Increasingly we have seen the term “pH balanced” in skin care advertising but we have never seen any brand explain what that means. So is this just another marketing term or is there something to it!?

We can’t speak for others and to be honest, are not sure what they have in mind when they talk about pH balanced. But if you care about evidence, it is something you should care about and probably more than you expect!


What is pH and what is the pH of the skin

The term pH stands for “potential of Hydrogen” and indicates how acidic or alkali a water-based solution is. A pH of 7 is neutral (like water); less than 7 is acidic and more than 7 is alkali. The average skin pH is 4.9 (acidic!) and most of us have skin with a pH that is between 4.1 and 5.8. Measuring skin pH isn’t easy. Because it is not a liquid you can’t just use litmus paper or electrodes (dipped in the solution). Scientists used to think that the skin pH was 5.5 on average, but with improved measuring technologies that has been revised down over the last number of years.

Skin pH varies by: Ethnicity (darker skin = lower pH), Age (older = higher pH (and also newborns)), Sweat (more = higher pH), Gender (women = higher pH) and Occlusion (occlusive dressings = higher pH). Genetics, medications, skincare and cleansers are also some of the factors which influence it.


Why does it need to be low?

While the pH of the surface of the skin is just under 5, the pH of the Dermis (the inner layer of the skin) is approximately 7. That sharp drop in pH is important in the process which allows the surface of the skin to regenerate and maintain its function as a barrier. That barrier helps keep moisture in, and protects us from both physical and microbial harm.


What happens if the skin pH is raised?

There are a number of common skin conditions associated with increased skin pH including Acne, Rosacea and Eczema. In addition, skin barrier repair is compromised when the pH is higher, meaning that the skin is more prone to dryness, cracking, itchiness and sensitivity and is slower to heal if the pH is raised. As for how much of an increase in pH we are talking about, a 2017 study found that people with acne had, on average, a skin pH that was 1.3 units higher than non-acne patients. Though a number of common skin conditions are associated with relatively small increases in pH (0.2 units in Eczema and 0.3 units in Psoriasis and skin that is dry and sensitive).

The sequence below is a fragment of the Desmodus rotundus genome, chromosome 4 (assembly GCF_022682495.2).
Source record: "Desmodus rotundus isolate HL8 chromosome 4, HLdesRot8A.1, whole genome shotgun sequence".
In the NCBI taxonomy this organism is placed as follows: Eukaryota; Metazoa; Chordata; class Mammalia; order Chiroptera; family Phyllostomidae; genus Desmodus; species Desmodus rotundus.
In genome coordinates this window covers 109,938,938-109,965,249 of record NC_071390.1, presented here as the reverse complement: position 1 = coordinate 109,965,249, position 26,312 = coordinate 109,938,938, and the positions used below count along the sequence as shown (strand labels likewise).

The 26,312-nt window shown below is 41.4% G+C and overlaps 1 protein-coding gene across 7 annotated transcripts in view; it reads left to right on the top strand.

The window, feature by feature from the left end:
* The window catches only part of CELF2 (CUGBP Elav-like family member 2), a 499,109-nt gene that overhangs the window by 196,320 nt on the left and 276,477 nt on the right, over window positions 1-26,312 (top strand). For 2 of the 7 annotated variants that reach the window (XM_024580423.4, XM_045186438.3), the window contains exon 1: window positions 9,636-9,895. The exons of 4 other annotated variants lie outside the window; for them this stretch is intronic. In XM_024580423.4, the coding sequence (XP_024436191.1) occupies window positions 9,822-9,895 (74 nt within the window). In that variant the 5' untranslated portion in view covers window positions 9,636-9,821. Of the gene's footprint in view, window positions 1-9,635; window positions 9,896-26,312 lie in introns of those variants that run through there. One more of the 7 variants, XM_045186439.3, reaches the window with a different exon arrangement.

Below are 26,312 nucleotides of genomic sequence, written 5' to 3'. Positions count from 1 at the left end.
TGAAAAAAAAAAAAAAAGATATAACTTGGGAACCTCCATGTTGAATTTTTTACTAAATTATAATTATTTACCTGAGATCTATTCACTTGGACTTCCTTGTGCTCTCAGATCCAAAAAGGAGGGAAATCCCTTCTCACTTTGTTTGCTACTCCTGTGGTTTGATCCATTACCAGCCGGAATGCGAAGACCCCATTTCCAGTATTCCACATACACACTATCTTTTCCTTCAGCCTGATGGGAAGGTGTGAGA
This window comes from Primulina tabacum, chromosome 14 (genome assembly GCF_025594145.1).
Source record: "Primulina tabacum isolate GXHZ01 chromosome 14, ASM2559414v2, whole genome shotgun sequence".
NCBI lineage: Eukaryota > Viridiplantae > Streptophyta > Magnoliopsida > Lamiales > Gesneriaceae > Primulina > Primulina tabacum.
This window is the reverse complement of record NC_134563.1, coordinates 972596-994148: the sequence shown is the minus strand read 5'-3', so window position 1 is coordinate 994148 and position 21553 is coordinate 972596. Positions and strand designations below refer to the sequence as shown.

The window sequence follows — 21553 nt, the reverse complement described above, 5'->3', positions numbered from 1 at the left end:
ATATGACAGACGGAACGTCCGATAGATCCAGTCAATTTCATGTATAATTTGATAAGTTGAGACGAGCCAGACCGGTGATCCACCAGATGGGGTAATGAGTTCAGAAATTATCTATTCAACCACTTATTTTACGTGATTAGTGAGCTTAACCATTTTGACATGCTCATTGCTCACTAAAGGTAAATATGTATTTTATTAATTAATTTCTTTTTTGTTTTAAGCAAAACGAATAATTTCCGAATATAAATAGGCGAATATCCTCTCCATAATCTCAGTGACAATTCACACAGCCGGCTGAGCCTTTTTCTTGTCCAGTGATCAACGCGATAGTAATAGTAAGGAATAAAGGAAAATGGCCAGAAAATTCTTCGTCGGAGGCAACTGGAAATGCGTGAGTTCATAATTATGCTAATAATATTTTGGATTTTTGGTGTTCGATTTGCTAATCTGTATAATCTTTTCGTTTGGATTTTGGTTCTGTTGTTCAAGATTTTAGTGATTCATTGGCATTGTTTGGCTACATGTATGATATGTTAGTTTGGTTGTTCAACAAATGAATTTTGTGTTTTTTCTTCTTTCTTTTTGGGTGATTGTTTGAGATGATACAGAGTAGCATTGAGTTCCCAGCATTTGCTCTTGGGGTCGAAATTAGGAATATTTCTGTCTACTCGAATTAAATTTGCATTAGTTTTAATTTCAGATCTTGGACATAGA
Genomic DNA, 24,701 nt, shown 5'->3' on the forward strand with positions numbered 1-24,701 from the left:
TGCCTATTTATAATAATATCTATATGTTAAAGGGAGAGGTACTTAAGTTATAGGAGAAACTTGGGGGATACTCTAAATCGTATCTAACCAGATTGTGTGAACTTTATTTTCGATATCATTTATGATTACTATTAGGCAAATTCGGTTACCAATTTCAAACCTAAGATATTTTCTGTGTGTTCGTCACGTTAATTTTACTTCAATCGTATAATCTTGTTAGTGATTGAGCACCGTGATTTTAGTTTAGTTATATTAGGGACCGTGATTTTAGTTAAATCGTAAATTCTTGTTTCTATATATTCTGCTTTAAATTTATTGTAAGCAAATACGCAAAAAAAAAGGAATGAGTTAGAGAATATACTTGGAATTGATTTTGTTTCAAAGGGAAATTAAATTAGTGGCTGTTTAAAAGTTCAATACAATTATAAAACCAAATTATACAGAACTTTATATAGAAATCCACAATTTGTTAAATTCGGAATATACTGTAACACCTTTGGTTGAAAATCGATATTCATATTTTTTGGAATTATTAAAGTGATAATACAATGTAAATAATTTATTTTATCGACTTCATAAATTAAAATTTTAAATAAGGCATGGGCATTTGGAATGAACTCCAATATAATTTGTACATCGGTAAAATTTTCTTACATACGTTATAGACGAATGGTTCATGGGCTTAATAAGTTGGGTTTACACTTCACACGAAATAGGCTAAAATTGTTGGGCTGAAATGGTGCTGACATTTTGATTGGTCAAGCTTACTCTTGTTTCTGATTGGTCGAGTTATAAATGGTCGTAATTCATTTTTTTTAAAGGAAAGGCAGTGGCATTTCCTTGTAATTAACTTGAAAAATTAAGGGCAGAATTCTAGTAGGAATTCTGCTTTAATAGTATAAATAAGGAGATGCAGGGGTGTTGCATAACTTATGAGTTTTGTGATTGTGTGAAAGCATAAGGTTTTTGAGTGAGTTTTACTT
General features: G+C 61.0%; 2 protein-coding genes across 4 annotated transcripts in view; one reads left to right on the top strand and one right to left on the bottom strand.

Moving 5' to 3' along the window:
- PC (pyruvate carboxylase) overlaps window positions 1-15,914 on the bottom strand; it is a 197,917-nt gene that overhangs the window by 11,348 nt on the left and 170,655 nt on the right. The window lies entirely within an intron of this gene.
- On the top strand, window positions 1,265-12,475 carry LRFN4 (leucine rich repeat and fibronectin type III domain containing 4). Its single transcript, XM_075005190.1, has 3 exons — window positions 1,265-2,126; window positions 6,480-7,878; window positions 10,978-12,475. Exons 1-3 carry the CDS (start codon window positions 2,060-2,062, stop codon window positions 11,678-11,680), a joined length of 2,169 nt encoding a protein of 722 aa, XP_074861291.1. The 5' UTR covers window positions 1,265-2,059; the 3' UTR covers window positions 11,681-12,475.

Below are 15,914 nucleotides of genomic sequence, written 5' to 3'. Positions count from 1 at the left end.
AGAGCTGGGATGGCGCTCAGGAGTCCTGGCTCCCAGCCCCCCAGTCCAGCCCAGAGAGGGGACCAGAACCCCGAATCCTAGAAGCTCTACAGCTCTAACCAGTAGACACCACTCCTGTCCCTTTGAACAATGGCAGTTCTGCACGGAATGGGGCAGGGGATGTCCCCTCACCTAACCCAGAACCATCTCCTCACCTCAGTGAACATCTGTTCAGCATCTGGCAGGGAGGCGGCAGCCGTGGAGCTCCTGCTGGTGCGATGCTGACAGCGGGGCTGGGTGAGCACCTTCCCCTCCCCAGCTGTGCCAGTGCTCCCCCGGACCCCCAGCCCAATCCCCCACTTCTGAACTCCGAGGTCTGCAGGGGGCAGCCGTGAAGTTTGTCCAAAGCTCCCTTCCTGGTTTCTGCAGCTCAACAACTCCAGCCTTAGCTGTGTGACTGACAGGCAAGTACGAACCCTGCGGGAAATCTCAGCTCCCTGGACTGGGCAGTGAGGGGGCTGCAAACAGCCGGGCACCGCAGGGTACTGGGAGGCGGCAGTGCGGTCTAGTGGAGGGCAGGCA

Not sure about the products for you? Take our Skin Quiz.

Why are soaps “bad” and why are you even talking about them here?

A soap is a cleaning agent which is technically the salt of a fatty acid. The main reason that soaps are “bad” is that they have a high pH (between 8 and 10). While healthy skin can usually adjust its pH back down within a few hours of washing, frequent hand washing with soaps or using soaps on skin with a compromised barrier can disrupt the skin barrier and result in some of the unpleasant consequences mentioned.


What pH should you look for?

The evidence here is a little thinner. While there are some studies that look at the impact of using different pH products for different conditions, there is still work to be done in this area. If one had to choose– it would be a pH range of between 4 and 6.5. Increasingly the evidence is pointing to pH’s towards the lower end of that range (ie. Between 4 and 5.5).

For aging skin, a pH of 4 has been shown to help moisturisation and regeneration of the skin barrier function. A pH of 4 has been shown to be beneficial for the treatment of mild acne. For normal skin, cleansers with a pH between 4 and 5 have been shown to be beneficial. Lastly, a pH of 5.5 is helpful in assisting with the healing of wounds.


Some factors that dictate a product’s pH

Some products have their pH dictated by other factors. Vitamin C (L-Ascorbic Acid) for example needs a pH of less than 3.5 to remain stable and penetrate the skin. Alpha Hydroxy acids (Glycolic and Lactic acid) drop the pH of a product and using concentrations which have been shown to be effective (3% and higher) will usually drop the formulation below a pH of 4. While that might be fine for most people, those with sensitive skin may find low pH products irritating.


So what does “pH balanced” mean!?

Well to go back to what we said at the start it’s hard to know what other brands mean. However, if “pH balanced” means using the pH of the skin ie. a pH of 5 (or 5.5 using the 1980’s estimates of average skin pH), then according to the evidence that’s OK… Unless one is looking to manage a skin condition like Rosacea or Acne or just looking at an anti-aging regime, in which case a lower pH –between 4 and 5 looks better suited.

Why is everyone talking about Vitamin C in skincare?
Does improving the skin barrier function improve acne?

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